In this post we’re going to create a small Hello World application using the ASP.NET MVC 2 and NServiceBus. We’re going to use the forms authentication to pass the user credentials from the web client to the NServiceBus-based server. You can download the source code from the link in this post’s conclusion.

We’re going to use Visual Studio 2010 and .NET Framework 4.0 to create the sample.

1. Creating the solution

Let’s start by creating the solution. Start up your Visual Studio 2010 and create a new ASP.NET MVC 2 Web Application. By using the default template and not the empty web application template, we can use the built in AccountController for our client’s authentication. This class already implements the forms authentication for us. Please note though that using the default AccountController isnot advisable if you want to build an easily testable application.

You can hit F5 to make sure that your application is working at this point. We’re going to implement the connection from the client to the NServiceBus little later. Before that, we’re going to build our server.

2. The server

Now that we have our solution and ASP.NET MVC client set up, we’re going to implement the NServiceBus server. We’re not going to build that one from the scratch either. Instead we’re going to use the server which we built when we’re trying to get NServiceBus to play nicely with .NET Framework 4.0. Add that server project to your solution and make sure that everything compiles. At this point your solution should look like this:


You can right click on your ClassLibrary1 and select Debug – Start new instance to start your server. If you do that now, you can see that everything is logged to the console windows and it’s quite hard to figure out what’s going on. That’s why we’re going customize our logging. Remember, we’re going to build a full-blown Hello World application so it’s important we see our hellos on the screen.

Customizing the logging is easy.Open up your Class1.cs and make it implement the IWantCustomLogging-interface. Then, add the required Init-method and from there, make a call to SetLoggingLibrary’s Log4Net-method. The final product looks like this:

   1: public class Class1 : IConfigureThisEndpoint, AsA_Server, IWantCustomLogging
   2: {
   3:     public void Init()
   4:     {
   5:         SetLoggingLibrary.Log4Net(log4net.Config.XmlConfigurator.Configure);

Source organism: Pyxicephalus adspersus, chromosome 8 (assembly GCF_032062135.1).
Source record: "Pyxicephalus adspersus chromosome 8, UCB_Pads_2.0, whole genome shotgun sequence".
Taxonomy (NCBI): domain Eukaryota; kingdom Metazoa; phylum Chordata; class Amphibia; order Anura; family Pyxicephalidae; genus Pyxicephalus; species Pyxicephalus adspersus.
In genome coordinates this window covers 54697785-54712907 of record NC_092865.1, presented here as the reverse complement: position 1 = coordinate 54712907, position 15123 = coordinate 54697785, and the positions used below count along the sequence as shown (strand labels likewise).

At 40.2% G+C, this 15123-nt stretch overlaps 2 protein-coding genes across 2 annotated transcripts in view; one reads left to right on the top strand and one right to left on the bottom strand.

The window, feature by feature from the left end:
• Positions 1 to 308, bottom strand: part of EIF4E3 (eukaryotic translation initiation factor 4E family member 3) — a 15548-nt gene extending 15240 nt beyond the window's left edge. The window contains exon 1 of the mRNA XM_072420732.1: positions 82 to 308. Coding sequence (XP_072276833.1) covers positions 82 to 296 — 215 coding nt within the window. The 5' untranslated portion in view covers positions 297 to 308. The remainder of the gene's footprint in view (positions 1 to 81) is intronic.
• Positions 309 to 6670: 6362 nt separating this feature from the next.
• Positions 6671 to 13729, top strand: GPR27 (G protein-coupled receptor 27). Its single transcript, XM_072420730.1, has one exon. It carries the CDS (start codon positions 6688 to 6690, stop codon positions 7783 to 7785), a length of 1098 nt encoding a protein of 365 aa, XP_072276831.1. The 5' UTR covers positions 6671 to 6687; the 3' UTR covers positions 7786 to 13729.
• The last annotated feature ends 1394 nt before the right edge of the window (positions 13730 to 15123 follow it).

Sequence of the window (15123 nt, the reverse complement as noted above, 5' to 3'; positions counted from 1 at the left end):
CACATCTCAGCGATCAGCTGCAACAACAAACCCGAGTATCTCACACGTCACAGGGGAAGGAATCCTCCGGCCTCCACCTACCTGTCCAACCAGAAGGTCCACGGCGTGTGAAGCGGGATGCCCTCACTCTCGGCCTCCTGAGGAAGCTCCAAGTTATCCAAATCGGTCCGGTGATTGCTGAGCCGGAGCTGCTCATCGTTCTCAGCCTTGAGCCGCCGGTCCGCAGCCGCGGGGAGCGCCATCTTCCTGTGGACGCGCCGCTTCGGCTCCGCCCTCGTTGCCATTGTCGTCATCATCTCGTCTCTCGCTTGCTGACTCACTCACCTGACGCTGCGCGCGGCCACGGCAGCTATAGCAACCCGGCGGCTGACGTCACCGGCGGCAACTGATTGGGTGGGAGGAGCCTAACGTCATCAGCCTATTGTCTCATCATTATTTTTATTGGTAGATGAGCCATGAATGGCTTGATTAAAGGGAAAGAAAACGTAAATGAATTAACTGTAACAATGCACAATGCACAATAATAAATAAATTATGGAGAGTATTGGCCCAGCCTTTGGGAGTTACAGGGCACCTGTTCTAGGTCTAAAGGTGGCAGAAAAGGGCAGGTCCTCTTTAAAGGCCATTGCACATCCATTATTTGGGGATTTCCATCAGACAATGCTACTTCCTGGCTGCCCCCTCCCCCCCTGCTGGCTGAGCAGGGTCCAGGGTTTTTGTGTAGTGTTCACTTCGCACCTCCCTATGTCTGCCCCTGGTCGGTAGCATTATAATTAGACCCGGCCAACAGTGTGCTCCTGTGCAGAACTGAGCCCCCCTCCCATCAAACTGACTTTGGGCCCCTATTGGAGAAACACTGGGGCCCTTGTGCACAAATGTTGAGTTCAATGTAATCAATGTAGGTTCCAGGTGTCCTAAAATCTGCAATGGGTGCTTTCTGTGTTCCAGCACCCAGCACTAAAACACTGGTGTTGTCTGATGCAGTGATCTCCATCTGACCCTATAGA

6:     }
   7: }
Then open up the App.config and use it to configure the Log4net. First, add a new log4net-configsection. Then, add the log4net-configuration. Your complete configuration should look like the following snippet:
<?xml version="1.0" encoding="utf-8" ?>
    <section name="MsmqTransportConfig" type="NServiceBus.Config.MsmqTransportConfig, NServiceBus.Core" />
    <section name="UnicastBusConfig" type="NServiceBus.Config.UnicastBusConfig, NServiceBus.Core" />
    <section name="log4net" type="log4net.Config.Log4NetConfigurationSectionHandler,log4net"/>
  <log4net debug="false">
    <appender name="console" type="log4net.Appender.ConsoleAppender">
      <layout type="log4net.Layout.PatternLayout">
        <param name="ConversionPattern" value="%d [%t] %-5p %c [%x] &lt;%X{auth}&gt; - %m%n"/>
      <level value="INFO"/>
      <appender-ref ref="console"/>
Now, start the server from the context menu and instead of every debug message you should only see one information:

2010-08-09 18:12:34,780 [Worker.5] INFO  NServiceBus.Unicast.UnicastBus [(null)]
<(null)> - InputQueue initialized.

The next thing we need to do is to create the hello world message and the handler for it.

3. The message and its handler

Start creating the message by adding a new class library project to the solution. In our tutorial we’re going to name it “Message”. Add a reference to NServiceBus.dll and rename the Class1 to HelloWorldMessage. Then all what is left is to decorate the class with IMessage-interface. The code looks like this:

   1: namespace Message
   2: {
   3:     public class HelloWorldMessage : IMessage
   4:     {
   5:     }
   6: }

The message is ready so we’re going to build our message handler next. First, add a reference from your server-project to the Message-project. Then, add a class to the server-project and call it HelloWorldMessageHandler. Your new handler must implement the IHandleMessages<HelloWorldMessage> –interface.

Remember that we’re using the forms authentication in our client and this means that you can reach the authentication credentials of the message sender from the System.Threading.Thread.CurrentPrincipal. With this information, fill in the implementation for our handler:

   1: public class HelloWorldMessageHandler : IHandleMessages<HelloWorldMessage>
   2: {
   3:     public void Handle(HelloWorldMessage message)
   4:     {
   5:         Console.WriteLine("Hello world from the client!");
   7:         var principal = System.Threading.Thread.CurrentPrincipal;
   9:         var userName = principal.Identity.Name;
  10:         Console.WriteLine("User: {0}", userName);
  11:     }
  12: }
As you can see, the handler will print out the “Hello world” message and then the user’s name who sent the message to our bus.

Our server is now ready so you can start it from the context menu and let it run on the background (select Debug – Start new instance and then Debug – Detach all). Now all that is left is to connect our ASP.NET MVC 2 client to our server.